Arlington was one of the three American communities to solemnly mark last week’s 9/11 anniversary with personal experience.
Arlington County Fire Chief James Schwartz Thursday evening recounted his role as head of unified command at the smoking Pentagon death scene on that harrowing day. His audience from the Arlington Historical Society felt proud that our county is viewed around the nation as a model for first-responders.
Fresh from a Capitol Hill ceremony that bestowed congressional gold medals on the 9/11 memorials in Arlington, New York City and Shanksville, Pa., Schwartz made it clear how familiar his team has been with firefighting at the Pentagon.
He showed a July 2, 1959, photo of trucks battling a blaze there from Air Force computer tape that for years constituted the country’s largest building loss to fire. “In my career, we’ve had more multi-alarm fires at the Pentagon than anywhere, including one three weeks before 9/11 and another two weeks later,” said Schwartz, who joined Arlington’s force in 1984 and has been chief since 2004. Ironically, the 9/11 plane struck 60 years to the day after ground was broken to build the Pentagon.
As the weaponized 757 jet that had taken off from Dulles flew shockingly low and clipped light poles, it was watched by drivers on Columbia Pike and Washington Blvd., he recalled. Deepest impact was felt by rescue vehicles from Fort Myer that were on the site for other reasons, Schwartz said, but the first responder was Truck 105 from Crystal City, which was there in two minutes.
Schwartz arrived within 10 minutes to confront carnage and flames from 6,000 gallons of jet fuel and white-hot rivets that bored through to the building’s C Ring. “Fortunately, much of the building was unoccupied due to a renovation,” he said. “If the full 25,000 had been there, I’m sure casualties would have been worse than at the World Trade Center.”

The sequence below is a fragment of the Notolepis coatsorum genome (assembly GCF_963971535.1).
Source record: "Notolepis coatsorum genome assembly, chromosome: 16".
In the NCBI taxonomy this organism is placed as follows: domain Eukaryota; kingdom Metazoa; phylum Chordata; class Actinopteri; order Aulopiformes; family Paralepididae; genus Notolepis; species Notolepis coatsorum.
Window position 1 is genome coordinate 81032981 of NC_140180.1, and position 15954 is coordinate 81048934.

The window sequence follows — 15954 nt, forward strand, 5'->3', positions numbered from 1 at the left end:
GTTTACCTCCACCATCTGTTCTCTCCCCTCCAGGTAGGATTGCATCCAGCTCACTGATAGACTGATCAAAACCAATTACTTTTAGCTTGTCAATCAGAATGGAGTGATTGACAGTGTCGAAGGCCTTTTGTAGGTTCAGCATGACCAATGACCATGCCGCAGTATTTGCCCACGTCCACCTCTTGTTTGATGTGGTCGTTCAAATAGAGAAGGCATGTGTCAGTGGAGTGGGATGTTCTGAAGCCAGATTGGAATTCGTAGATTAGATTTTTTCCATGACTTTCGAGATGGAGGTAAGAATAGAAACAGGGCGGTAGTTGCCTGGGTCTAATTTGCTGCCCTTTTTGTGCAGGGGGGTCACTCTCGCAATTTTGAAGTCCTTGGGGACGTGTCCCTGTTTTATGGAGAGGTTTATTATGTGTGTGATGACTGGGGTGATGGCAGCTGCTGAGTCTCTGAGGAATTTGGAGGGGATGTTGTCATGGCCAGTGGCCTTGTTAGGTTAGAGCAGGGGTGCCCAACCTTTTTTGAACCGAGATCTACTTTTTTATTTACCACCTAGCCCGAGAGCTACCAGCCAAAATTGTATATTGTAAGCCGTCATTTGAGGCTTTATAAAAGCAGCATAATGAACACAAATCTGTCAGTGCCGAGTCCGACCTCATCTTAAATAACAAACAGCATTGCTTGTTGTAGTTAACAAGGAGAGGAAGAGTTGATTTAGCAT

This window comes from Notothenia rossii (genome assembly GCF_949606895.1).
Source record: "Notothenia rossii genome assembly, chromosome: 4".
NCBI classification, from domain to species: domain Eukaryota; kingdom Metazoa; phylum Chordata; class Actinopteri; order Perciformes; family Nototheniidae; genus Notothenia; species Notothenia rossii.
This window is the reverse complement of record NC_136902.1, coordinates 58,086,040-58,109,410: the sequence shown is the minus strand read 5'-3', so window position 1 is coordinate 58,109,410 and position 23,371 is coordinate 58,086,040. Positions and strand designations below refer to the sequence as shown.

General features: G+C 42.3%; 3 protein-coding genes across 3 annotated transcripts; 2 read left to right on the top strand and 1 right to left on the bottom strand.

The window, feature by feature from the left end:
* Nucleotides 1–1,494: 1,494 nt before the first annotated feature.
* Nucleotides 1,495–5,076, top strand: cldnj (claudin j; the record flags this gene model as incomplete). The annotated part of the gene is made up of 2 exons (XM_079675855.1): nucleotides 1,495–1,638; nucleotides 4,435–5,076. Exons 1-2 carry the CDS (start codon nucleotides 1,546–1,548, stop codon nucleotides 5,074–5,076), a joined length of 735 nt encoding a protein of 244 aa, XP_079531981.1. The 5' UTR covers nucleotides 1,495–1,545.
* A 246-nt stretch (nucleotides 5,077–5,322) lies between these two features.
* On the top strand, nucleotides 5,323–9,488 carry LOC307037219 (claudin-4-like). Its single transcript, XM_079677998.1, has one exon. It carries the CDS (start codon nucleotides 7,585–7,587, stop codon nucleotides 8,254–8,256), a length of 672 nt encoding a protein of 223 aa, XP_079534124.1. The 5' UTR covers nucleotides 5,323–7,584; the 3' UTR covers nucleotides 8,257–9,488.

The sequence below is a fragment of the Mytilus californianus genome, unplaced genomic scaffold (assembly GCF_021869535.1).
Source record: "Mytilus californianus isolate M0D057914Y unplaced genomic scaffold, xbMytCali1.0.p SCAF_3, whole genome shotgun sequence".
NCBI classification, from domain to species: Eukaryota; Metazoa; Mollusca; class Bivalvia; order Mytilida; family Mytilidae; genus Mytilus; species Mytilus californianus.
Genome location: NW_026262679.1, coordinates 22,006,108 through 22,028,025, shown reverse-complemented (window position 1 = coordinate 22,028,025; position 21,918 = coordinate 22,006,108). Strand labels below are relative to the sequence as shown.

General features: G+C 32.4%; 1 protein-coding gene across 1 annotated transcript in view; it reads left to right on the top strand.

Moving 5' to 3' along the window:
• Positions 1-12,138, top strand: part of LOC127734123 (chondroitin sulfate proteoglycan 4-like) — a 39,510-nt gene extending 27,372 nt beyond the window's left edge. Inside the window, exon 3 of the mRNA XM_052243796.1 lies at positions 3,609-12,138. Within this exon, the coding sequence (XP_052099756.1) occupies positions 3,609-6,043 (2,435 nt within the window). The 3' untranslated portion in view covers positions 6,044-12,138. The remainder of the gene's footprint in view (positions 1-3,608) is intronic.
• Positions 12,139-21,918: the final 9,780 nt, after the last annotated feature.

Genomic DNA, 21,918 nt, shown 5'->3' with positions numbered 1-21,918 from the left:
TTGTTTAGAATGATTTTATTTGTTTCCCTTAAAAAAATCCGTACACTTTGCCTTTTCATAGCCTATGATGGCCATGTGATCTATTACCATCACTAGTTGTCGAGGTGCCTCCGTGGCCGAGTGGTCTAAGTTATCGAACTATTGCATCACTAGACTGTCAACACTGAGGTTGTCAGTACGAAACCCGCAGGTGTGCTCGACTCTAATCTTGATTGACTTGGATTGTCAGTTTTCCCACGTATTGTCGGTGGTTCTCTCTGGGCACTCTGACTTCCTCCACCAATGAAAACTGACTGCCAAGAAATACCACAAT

Ad hoc Pentagon reconstruction over the decades made the building more of a death trap, with poorly designed walls and an often-repaved tunnel road whose clearance could no longer accommodate the fire team’s vehicles until their roofs were cut.
But the result “was a rare incidence of unified command working,” said Schwartz, who led with an FBI counterpart. Coordinating with Arlington’s Emergency Operations Center, his team worked 12-hour shifts (he worked 36 hours straight).
They evacuated personnel; summoned mutual and automatic aid from neighboring jurisdictions; assigned police to gather evidence (including employees’ cars, which had to remain on the site); briefed the press; set up a high-volume food station; and navigated the politically fraught intergovernmental permissions process.
Arlington, Schwartz noted, was better rehearsed for such eventualities than most communities owing to lessons from several past experiences: The 1973 collapse of the Skyline Towers construction at Baileys Crossroads; the 1982 Air Florida crash on the 14th Street Bridge; and the 1995 bombing of the federal building in Oklahoma City and sarin gas attacks in the Tokyo subway.
One of Schwarz’s photos shows clearly marked debris from the American Airlines plane that should end all conspiracy theories about what caused the Pentagon fire. “On the Internet, you can find calls for my arrest, blaming me and my FBI colleague for 184 deaths,” he said.
The careful evidence gathering—down to the finding the terrorists’ drivers’ licenses—“explained how the hijacking occurred.”
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On a lighter note, Sen. Kirsten Gillibrand made an inadvertent news splash last week when her book came out containing a dismissal of Arlington as a “soul-less suburb.” Though the New York Democrat later apologized, snarky bloggers weighed in to second her motion. To them all, I offer definitive proof that Arlington has soul: In the fall of 1968, Yorktown High School hosted a concert by… the one and only… wicked Wilson Pickett.